The village people
When we traveled by bus from Guangzhou to Kaiping in Southern China, we saw several villages and the entrances to many more. Leon taught us that the nicer the entrance to the village is, especially when you see a paved road, the better off that village is. I couldn’t help but think about the villagers and how secluded their lives are. They live and die in these villages and I wonder if they know what else the world has to offer. Are they able to watch the news or listen to the radio, or do they depend on the signals from the earth itself using Taoism and the yin and yang theory? The villagers truly live the simple life, they work to survive by growing crops, raising animals and mining their territories. I wonder if they yearn for a better life, do they know what else is out there. Could they even fathom the life of the fast-paced Western culture or even the pace of China’s city life?
I can’t help but feel sorrow for the people in southern China due to the mass flooding. After driving by the flooded secluded villages and then reading yesterday about the many deaths that are taking place in the south, it is sad to think about the devastation for these people. Many farmers are losing crops, they depend on these crops to survive, both to sell to others and to live off of. When we were in Kaiping, there were places where people were walking through a foot or more of water and it has not stopped raining since then, and that was two weeks ago. There are many news reports about Foshan, China which is located just southwest of Guangzhou. This area is just west of Kaiping where we stayed so I can only imagine that the conditions for the two places are similar. There have also been reported landslides and some factories in the Guagdong province (near the coastal areas) have been forced to suspend their operations due to the weather.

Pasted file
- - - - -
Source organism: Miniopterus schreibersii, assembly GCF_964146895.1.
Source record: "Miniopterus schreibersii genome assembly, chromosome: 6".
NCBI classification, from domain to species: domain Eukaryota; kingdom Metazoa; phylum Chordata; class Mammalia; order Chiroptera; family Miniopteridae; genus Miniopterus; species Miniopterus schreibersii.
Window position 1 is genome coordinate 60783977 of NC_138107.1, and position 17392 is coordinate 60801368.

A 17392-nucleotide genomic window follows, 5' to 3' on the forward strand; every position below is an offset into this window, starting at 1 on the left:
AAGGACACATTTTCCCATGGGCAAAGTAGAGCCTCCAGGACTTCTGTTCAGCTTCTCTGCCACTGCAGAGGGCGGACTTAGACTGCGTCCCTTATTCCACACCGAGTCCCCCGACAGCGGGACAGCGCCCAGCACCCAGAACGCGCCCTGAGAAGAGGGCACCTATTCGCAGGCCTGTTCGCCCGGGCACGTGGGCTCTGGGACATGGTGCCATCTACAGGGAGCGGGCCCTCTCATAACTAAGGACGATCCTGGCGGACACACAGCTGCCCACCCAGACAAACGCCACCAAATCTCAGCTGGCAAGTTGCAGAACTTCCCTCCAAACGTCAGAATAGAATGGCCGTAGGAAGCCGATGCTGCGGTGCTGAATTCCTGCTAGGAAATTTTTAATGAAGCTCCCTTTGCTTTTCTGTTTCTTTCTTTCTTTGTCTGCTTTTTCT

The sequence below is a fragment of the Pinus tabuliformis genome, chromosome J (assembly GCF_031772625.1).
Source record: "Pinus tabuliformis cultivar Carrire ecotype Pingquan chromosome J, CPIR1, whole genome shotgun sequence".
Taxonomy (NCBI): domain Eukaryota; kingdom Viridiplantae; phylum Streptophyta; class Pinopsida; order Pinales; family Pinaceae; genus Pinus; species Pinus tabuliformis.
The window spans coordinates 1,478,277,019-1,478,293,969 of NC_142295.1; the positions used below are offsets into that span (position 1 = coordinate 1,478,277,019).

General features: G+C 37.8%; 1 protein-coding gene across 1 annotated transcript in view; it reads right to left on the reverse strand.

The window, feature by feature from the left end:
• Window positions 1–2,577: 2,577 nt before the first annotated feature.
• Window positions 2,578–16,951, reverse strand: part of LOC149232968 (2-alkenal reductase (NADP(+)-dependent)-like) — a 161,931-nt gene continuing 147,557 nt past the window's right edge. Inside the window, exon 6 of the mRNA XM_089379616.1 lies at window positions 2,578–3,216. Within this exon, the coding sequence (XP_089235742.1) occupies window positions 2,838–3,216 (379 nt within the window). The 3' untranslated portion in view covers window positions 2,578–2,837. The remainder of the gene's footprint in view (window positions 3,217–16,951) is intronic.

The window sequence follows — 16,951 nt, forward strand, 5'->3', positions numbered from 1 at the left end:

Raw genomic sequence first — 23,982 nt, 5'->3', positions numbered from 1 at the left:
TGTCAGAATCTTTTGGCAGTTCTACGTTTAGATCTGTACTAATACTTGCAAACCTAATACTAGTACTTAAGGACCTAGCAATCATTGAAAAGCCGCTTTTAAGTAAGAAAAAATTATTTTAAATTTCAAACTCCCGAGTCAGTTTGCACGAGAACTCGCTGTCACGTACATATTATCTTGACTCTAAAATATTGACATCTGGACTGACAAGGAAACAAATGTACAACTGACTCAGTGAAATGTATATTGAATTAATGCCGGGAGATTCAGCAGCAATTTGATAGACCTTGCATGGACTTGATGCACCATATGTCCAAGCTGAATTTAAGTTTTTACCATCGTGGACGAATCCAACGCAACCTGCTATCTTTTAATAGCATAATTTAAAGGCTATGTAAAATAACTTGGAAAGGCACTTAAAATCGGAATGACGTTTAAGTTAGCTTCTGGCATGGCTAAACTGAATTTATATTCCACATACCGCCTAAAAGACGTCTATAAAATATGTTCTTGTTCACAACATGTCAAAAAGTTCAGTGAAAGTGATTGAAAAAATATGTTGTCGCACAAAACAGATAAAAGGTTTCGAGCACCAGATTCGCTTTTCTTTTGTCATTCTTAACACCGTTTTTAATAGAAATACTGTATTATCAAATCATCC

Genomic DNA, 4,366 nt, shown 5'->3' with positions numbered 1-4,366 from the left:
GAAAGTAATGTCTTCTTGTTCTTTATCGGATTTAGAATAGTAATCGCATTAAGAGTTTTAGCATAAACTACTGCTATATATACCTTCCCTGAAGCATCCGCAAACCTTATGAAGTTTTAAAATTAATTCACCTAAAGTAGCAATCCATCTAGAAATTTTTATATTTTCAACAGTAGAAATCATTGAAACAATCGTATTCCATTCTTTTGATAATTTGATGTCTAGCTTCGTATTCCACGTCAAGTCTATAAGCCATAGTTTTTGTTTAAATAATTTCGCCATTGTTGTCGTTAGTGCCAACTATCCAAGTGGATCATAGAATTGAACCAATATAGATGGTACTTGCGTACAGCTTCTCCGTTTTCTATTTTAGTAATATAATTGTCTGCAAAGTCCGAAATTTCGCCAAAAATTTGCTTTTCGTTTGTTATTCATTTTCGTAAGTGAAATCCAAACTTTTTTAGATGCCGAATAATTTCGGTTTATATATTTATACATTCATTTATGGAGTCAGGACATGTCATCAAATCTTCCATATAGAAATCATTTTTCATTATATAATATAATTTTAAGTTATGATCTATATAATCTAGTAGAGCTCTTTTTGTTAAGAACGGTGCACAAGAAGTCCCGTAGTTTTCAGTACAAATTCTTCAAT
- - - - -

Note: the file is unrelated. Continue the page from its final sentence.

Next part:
China has not had much luck with Mother Nature recently. First, there was a harsh snowstorm that killed over 50 people and halted the transportation industry during winter holiday where millions of Chinese were unable to travel to see their families in southern China. Then, there was the May 5th earthquake that killed 70,000 people and left much of central China in ruins. Now there is major flooding that has also done significant damage to Southern China and we have not yet seen the full impact of this natural disaster.